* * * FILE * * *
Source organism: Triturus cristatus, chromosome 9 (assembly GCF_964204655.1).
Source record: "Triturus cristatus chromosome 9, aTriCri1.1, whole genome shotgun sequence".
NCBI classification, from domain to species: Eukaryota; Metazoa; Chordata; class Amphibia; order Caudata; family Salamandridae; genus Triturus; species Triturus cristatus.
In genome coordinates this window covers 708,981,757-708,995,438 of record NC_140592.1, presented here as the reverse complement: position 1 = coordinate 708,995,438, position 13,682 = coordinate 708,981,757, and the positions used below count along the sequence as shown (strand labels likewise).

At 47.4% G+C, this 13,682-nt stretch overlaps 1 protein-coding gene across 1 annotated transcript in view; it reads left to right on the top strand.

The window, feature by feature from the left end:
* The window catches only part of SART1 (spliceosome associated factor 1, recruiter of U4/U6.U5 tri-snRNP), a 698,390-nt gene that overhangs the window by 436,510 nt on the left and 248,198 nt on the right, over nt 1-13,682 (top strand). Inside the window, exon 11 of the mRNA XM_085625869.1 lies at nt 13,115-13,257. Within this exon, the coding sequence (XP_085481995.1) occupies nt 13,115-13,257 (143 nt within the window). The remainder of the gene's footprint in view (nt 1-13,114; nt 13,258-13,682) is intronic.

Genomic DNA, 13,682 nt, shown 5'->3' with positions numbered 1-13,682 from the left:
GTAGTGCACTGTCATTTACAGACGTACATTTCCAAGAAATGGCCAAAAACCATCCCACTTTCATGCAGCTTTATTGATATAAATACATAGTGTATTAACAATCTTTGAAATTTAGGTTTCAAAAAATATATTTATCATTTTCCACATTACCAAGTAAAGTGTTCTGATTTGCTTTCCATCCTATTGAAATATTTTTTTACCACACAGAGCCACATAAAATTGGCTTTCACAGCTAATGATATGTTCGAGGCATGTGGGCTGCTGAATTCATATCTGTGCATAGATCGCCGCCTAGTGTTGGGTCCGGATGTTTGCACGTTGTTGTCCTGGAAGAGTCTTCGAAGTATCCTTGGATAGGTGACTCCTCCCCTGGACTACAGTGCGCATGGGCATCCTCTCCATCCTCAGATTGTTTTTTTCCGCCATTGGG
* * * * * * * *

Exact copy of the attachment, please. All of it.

Source organism: Triturus cristatus, chromosome 9 (assembly GCF_964204655.1).
Source record: "Triturus cristatus chromosome 9, aTriCri1.1, whole genome shotgun sequence".
NCBI classification, from domain to species: Eukaryota; Metazoa; Chordata; class Amphibia; order Caudata; family Salamandridae; genus Triturus; species Triturus cristatus.
In genome coordinates this window covers 708,981,757-708,995,438 of record NC_140592.1, presented here as the reverse complement: position 1 = coordinate 708,995,438, position 13,682 = coordinate 708,981,757, and the positions used below count along the sequence as shown (strand labels likewise).

At 47.4% G+C, this 13,682-nt stretch overlaps 1 protein-coding gene across 1 annotated transcript in view; it reads left to right on the top strand.

The window, feature by feature from the left end:
* The window catches only part of SART1 (spliceosome associated factor 1, recruiter of U4/U6.U5 tri-snRNP), a 698,390-nt gene that overhangs the window by 436,510 nt on the left and 248,198 nt on the right, over nt 1-13,682 (top strand). Inside the window, exon 11 of the mRNA XM_085625869.1 lies at nt 13,115-13,257. Within this exon, the coding sequence (XP_085481995.1) occupies nt 13,115-13,257 (143 nt within the window). The remainder of the gene's footprint in view (nt 1-13,114; nt 13,258-13,682) is intronic.

Genomic DNA, 13,682 nt, shown 5'->3' with positions numbered 1-13,682 from the left:
GTAGTGCACTGTCATTTACAGACGTACATTTCCAAGAAATGGCCAAAAACCATCCCACTTTCATGCAGCTTTATTGATATAAATACATAGTGTATTAACAATCTTTGAAATTTAGGTTTCAAAAAATATATTTATCATTTTCCACATTACCAAGTAAAGTGTTCTGATTTGCTTTCCATCCTATTGAAATATTTTTTTACCACACAGAGCCACATAAAATTGGCTTTCACAGCTAATGATATGTTCGAGGCATGTGGGCTGCTGAATTCATATCTGTGCATAGATCGCCGCCTAGTGTTGGGTCCGGATGTTTGCACGTTGTTGTCCTGGAAGAGTCTTCGAAGTATCCTTGGATAGGTGACTCCTCCCCTGGACTACAGTGCGCATGGGCATCCTCTCCATCCTCAGATTGTTTTTTTCCGCCATTGGG